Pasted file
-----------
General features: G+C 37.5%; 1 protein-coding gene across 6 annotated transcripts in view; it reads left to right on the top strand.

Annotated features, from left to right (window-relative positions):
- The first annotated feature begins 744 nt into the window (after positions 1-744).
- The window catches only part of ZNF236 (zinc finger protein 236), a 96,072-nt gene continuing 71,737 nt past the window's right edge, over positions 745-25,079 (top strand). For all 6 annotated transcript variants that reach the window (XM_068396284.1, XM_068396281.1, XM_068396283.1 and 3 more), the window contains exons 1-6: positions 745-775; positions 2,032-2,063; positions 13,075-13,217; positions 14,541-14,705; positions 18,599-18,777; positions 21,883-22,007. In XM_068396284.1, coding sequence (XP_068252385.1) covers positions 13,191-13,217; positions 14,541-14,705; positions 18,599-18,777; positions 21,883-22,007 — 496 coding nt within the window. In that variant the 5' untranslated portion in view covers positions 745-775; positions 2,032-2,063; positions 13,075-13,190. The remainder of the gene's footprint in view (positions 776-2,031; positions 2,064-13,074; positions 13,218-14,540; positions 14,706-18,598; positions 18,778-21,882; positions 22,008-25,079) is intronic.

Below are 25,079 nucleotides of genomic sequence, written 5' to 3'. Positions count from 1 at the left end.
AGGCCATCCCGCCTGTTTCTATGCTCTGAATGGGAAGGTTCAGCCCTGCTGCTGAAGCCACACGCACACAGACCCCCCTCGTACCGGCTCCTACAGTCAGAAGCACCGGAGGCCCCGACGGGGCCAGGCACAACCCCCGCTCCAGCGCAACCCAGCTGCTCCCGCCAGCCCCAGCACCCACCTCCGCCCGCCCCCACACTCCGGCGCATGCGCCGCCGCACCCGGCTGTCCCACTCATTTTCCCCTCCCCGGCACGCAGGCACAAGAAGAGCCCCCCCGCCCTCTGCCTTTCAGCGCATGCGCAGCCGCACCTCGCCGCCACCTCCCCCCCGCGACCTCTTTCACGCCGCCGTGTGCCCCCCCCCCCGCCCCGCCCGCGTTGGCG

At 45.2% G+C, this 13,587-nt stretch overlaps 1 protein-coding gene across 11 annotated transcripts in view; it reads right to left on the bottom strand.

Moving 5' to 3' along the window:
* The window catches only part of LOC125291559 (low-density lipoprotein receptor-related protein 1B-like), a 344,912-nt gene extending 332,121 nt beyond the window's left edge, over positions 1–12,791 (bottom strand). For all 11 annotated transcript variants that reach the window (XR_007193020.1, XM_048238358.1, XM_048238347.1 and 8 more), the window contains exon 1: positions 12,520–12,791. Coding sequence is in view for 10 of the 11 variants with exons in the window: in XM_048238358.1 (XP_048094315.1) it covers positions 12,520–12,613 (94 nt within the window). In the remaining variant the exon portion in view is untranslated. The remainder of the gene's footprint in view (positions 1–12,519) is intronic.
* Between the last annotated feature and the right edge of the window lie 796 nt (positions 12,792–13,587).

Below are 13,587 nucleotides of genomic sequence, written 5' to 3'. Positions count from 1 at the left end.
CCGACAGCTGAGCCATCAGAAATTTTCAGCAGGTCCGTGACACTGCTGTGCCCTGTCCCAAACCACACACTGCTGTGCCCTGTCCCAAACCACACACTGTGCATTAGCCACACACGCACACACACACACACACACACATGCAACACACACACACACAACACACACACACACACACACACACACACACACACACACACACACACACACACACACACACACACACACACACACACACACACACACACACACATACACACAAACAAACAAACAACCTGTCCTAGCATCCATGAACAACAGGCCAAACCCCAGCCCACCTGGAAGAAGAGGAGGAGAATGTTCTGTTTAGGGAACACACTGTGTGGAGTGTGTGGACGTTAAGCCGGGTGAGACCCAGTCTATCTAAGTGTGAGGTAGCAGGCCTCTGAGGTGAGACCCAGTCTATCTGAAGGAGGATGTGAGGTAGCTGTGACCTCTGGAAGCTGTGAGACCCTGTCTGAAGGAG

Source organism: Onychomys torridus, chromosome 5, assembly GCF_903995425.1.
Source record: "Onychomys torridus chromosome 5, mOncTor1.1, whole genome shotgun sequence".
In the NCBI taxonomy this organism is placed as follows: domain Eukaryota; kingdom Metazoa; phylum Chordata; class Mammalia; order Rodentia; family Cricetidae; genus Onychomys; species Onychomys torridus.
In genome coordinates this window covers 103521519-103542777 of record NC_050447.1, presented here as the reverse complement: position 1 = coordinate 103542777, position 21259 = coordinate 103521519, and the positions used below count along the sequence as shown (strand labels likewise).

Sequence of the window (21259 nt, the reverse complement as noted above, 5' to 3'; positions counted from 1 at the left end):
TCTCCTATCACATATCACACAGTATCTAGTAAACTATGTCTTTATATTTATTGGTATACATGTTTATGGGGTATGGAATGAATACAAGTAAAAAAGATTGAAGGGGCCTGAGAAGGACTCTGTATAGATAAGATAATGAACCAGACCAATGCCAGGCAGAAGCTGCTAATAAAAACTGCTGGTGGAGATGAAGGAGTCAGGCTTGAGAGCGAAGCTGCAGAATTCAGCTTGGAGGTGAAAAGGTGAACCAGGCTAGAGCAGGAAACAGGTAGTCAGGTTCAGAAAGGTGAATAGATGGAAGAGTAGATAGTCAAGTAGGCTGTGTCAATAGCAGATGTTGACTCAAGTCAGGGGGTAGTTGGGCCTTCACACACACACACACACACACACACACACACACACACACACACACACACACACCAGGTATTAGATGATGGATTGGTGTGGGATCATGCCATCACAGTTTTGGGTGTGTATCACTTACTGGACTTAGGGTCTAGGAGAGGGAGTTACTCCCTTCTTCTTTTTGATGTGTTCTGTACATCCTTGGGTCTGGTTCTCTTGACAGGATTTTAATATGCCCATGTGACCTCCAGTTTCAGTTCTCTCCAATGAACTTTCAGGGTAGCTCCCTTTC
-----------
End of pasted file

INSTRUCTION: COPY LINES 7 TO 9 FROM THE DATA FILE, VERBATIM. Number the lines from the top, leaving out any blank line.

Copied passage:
At 45.2% G+C, this 13,587-nt stretch overlaps 1 protein-coding gene across 11 annotated transcripts in view; it reads right to left on the bottom strand.

Moving 5' to 3' along the window:
* The window catches only part of LOC125291559 (low-density lipoprotein receptor-related protein 1B-like), a 344,912-nt gene extending 332,121 nt beyond the window's left edge, over positions 1–12,791 (bottom strand). For all 11 annotated transcript variants that reach the window (XR_007193020.1, XM_048238358.1, XM_048238347.1 and 8 more), the window contains exon 1: positions 12,520–12,791. Coding sequence is in view for 10 of the 11 variants with exons in the window: in XM_048238358.1 (XP_048094315.1) it covers positions 12,520–12,613 (94 nt within the window). In the remaining variant the exon portion in view is untranslated. The remainder of the gene's footprint in view (positions 1–12,519) is intronic.